Booking through Thursday: Fantasy & Science-Fiction

June 18, 2009 at 12:57 am (Memes) ()

btt2 Sci-fi author Sharon Lee has declared June 23rd Fantasy
and Science Fiction Writers Day.

As she puts it:

So! In my Official Capacity as a writer of science fiction and fantasy, I hereby proclaim June 23 Science Fiction and Fantasy Writers Day! A day of celebration and wonder! A day for all of us readers of science fiction and fantasy to reach out and say thank you to our favorite writers. A day, perhaps, to blog about our favorite sf/f writers. A day to reflect upon how written science fiction and fantasy has changed your life.

So … what might you do on the 23rd to celebrate? Do you even read fantasy/sci-fi? Why? Why not?

Well, perhaps I’ll try a new author or book on June 23rd, one I haven’t yet read. I’m sure I have one or two around here …

Why yes, BTT, I do in fact read science fiction and fantasy. I do it because I enjoy it, and I have a long history with it, from a very early age. I recall lots of fantastical stories being read out loud to my little sister and I, and after all, how many children’s books don’t have an element of the fantastical? Books like Maurice Sendak’s Outside Over There and Where the Wild Things Are had very prominent places in my library, beside the more matter of fact tales of Madeline and Spot. The Weaving of  Dream and beautifully illustrated versions of various fairy and folk tales were particular favorites, as was that imaginative creature Eloise.

When I grew a bit older, my mother introduced me to  CS Lewis, Mary Stewart, Madeline L’Engle, and Roald Dahl, as well as books like Mrs Frisby and the Rats of NIMH and the Doctor Doolittle books. My stepmother (who once owned Beaverton Books) added John Bellairs, Brian Jacques, Zilpha Keatley Snyder, and the excellent Amy’s Eyes to the mix, as well as Susan Cooper’s amazing The Dark is Rising Sequence. Movies like The Last Unicorn, The Never Ending Story, and The Princess Bride were also extremely influential, depicting fantastical worlds which I would later read about. In fourth grade, my mother let me read Stephen King’s The Eyes of the Dragon, which remains a favorite fantasy tale to this day. Books like those opened whole worlds for me, worlds that were outside my experience but were also immediately accessible. Children live in a world where fantasy is not all that unusual as they play their games of Pretend and What-If, and a great deal of children’s literature capitalizes on that fertile ground for their ideas. Of course, many people “grow” out of fantasy–and with no ill effects–but I did not.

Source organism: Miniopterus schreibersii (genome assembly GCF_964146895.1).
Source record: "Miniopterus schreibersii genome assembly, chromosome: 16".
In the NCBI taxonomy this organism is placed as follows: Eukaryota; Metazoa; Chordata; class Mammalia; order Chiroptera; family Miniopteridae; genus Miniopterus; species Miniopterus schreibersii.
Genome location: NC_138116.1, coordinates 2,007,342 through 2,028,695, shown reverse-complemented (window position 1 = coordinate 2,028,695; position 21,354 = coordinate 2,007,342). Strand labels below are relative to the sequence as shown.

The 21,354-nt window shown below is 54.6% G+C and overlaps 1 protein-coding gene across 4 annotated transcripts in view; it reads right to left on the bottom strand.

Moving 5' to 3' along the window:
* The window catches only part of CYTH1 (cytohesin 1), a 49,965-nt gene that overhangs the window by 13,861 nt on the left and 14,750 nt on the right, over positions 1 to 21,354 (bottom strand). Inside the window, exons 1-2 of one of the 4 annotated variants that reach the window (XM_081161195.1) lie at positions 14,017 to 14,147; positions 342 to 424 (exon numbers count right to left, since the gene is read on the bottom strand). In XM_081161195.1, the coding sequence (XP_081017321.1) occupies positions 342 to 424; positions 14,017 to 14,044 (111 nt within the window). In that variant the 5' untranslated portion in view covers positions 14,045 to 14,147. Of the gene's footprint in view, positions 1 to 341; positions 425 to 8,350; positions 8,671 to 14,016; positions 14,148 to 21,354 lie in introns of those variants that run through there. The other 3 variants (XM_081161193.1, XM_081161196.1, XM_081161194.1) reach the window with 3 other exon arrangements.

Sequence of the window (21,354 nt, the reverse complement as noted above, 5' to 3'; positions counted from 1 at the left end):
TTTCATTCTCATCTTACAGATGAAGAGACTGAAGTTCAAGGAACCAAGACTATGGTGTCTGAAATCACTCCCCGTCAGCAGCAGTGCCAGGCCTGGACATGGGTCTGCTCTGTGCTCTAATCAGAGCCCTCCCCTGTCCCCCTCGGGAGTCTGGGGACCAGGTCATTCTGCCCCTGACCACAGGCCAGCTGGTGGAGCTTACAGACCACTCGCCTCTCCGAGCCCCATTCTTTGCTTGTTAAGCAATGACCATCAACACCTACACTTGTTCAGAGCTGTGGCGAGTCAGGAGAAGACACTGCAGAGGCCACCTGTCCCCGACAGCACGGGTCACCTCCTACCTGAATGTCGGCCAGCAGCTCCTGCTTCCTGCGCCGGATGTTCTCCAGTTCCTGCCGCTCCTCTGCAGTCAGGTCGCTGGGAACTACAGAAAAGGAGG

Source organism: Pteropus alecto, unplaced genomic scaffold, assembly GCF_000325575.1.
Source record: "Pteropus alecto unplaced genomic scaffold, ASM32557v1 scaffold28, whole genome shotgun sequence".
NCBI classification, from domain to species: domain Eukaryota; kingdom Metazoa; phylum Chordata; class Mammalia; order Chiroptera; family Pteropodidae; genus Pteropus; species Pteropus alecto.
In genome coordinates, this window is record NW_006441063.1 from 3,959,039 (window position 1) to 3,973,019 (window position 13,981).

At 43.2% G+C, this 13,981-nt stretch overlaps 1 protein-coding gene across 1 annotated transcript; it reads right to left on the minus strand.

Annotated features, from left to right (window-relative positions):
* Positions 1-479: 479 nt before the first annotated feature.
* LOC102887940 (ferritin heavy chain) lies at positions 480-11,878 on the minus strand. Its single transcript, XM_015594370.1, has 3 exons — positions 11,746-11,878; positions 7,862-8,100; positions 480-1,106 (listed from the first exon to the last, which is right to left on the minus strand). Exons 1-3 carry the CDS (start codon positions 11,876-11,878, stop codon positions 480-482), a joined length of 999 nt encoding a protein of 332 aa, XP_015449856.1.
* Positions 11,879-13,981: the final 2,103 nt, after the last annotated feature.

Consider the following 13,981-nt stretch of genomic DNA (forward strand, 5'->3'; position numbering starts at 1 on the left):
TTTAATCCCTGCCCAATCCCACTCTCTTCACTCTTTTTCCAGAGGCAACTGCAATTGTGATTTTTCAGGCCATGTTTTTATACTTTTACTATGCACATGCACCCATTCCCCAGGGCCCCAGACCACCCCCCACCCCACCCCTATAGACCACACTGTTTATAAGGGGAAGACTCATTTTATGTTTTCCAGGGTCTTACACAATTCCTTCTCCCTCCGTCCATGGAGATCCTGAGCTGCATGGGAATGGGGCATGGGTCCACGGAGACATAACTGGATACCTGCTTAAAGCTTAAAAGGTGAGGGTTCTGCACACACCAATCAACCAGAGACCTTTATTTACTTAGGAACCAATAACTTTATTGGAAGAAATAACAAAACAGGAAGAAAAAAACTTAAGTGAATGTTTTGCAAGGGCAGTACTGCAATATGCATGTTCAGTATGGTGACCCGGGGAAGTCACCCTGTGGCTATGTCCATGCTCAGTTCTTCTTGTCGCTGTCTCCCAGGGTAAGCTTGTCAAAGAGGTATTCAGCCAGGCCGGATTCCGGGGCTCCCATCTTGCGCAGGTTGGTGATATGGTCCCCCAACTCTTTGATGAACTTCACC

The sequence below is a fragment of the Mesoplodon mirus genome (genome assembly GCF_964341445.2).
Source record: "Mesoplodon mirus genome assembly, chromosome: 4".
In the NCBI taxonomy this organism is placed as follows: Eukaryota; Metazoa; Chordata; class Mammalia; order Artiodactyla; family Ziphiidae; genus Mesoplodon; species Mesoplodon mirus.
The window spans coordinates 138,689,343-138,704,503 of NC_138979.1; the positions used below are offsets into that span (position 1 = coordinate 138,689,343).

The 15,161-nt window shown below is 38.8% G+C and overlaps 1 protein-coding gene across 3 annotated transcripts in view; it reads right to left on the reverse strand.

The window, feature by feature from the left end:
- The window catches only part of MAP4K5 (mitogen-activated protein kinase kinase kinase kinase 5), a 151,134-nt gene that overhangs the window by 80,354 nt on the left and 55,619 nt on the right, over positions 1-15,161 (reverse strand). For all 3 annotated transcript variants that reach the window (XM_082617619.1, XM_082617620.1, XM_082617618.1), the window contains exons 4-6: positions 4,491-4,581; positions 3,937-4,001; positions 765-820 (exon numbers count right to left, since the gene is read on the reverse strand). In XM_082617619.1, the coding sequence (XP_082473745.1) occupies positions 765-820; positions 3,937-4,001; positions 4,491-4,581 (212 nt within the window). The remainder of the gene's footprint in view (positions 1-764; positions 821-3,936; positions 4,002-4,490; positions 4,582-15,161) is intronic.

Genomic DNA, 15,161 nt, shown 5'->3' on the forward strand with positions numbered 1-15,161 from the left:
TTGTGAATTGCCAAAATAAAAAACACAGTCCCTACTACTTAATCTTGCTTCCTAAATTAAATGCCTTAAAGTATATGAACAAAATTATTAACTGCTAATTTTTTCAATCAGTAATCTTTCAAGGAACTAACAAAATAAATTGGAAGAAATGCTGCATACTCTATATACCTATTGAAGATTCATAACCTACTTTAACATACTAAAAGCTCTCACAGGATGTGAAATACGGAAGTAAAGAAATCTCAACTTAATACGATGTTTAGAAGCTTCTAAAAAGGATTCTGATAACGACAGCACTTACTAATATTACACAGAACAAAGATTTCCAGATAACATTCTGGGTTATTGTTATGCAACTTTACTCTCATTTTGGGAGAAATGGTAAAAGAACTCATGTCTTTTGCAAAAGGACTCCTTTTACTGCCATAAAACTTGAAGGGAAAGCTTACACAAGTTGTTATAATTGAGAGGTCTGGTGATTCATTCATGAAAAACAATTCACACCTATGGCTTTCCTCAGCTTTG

I must have been eleven or twelve when my father bought me a copy of Glory Road by Robert A. Heinlein. We were on a camping trip in the wilds of northern Alberta, and it was a treat to keep me occupied (we always had a trip to Powell’s to stock up before long trips, but I must have run out). It was one of his favorites when he was young, and it was soon one of mine. Even now Heinlein is the single most represented author in my library–which is saying a lot–and his The Moon is a Harsh Mistress is always on my list of favorite books. From there I went on to authors like Douglas Adams, Piers Anthony (thankfully, a short-lived phase), Mercedes Lackey, Raymond E Feist, Kathleen Kurtz, CJ Cherryh, Anne McCaffrey, Alan Dean Foster, Spider Robinson, David Wingrove, Robert Jordan, Tolkein, Neil Gaiman, and George RR Martin.

One of the reasons I keep reading fantasy and science fiction is that the best fantasy and science fiction isn’t just good story, it also communicates ideas and concepts that are relevant to the world in which we live. Sometimes it is easier for people to recognize an ugly–or even a plain–truth about themselves or their culture when it is portrayed by the trappings of an exotic and fictional culture. It can put our world in perspective to read about other worlds. Fantasy and science fiction often rely on symbols and imagery to which we can relate, despite their being embedded in another place or time. Essentially, they ask, “What does it mean to be human?” and provide us with possible answers–or allow us to come up with answers on our own by providing a framework for critical thinking and analysis.

Plus, they’re hella fun.


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